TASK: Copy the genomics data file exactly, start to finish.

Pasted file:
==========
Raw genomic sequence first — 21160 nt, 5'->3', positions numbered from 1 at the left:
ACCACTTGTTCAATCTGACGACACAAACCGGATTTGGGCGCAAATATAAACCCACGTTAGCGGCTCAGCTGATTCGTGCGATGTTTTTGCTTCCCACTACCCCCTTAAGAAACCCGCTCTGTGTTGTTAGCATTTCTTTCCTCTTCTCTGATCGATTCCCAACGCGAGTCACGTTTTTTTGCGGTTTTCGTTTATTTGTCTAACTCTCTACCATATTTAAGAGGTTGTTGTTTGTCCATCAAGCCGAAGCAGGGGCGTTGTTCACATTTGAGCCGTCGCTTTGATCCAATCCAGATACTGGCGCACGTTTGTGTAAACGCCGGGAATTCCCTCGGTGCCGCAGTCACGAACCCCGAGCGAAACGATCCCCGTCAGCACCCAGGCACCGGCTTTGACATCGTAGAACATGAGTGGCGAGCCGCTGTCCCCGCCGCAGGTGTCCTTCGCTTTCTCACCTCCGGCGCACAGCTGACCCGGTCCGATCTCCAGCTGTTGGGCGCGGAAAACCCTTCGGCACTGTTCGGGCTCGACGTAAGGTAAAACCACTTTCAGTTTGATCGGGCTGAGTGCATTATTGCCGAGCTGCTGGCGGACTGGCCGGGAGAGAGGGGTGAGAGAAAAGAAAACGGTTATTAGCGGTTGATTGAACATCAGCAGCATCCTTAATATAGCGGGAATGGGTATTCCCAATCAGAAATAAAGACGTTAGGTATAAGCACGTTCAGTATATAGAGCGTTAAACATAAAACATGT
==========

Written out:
Raw genomic sequence first — 21160 nt, 5'->3', positions numbered from 1 at the left:
ACCACTTGTTCAATCTGACGACACAAACCGGATTTGGGCGCAAATATAAACCCACGTTAGCGGCTCAGCTGATTCGTGCGATGTTTTTGCTTCCCACTACCCCCTTAAGAAACCCGCTCTGTGTTGTTAGCATTTCTTTCCTCTTCTCTGATCGATTCCCAACGCGAGTCACGTTTTTTTGCGGTTTTCGTTTATTTGTCTAACTCTCTACCATATTTAAGAGGTTGTTGTTTGTCCATCAAGCCGAAGCAGGGGCGTTGTTCACATTTGAGCCGTCGCTTTGATCCAATCCAGATACTGGCGCACGTTTGTGTAAACGCCGGGAATTCCCTCGGTGCCGCAGTCACGAACCCCGAGCGAAACGATCCCCGTCAGCACCCAGGCACCGGCTTTGACATCGTAGAACATGAGTGGCGAGCCGCTGTCCCCGCCGCAGGTGTCCTTCGCTTTCTCACCTCCGGCGCACAGCTGACCCGGTCCGATCTCCAGCTGTTGGGCGCGGAAAACCCTTCGGCACTGTTCGGGCTCGACGTAAGGTAAAACCACTTTCAGTTTGATCGGGCTGAGTGCATTATTGCCGAGCTGCTGGCGGACTGGCCGGGAGAGAGGGGTGAGAGAAAAGAAAACGGTTATTAGCGGTTGATTGAACATCAGCAGCATCCTTAATATAGCGGGAATGGGTATTCCCAATCAGAAATAAAGACGTTAGGTATAAGCACGTTCAGTATATAGAGCGTTAAACATAAAACATGT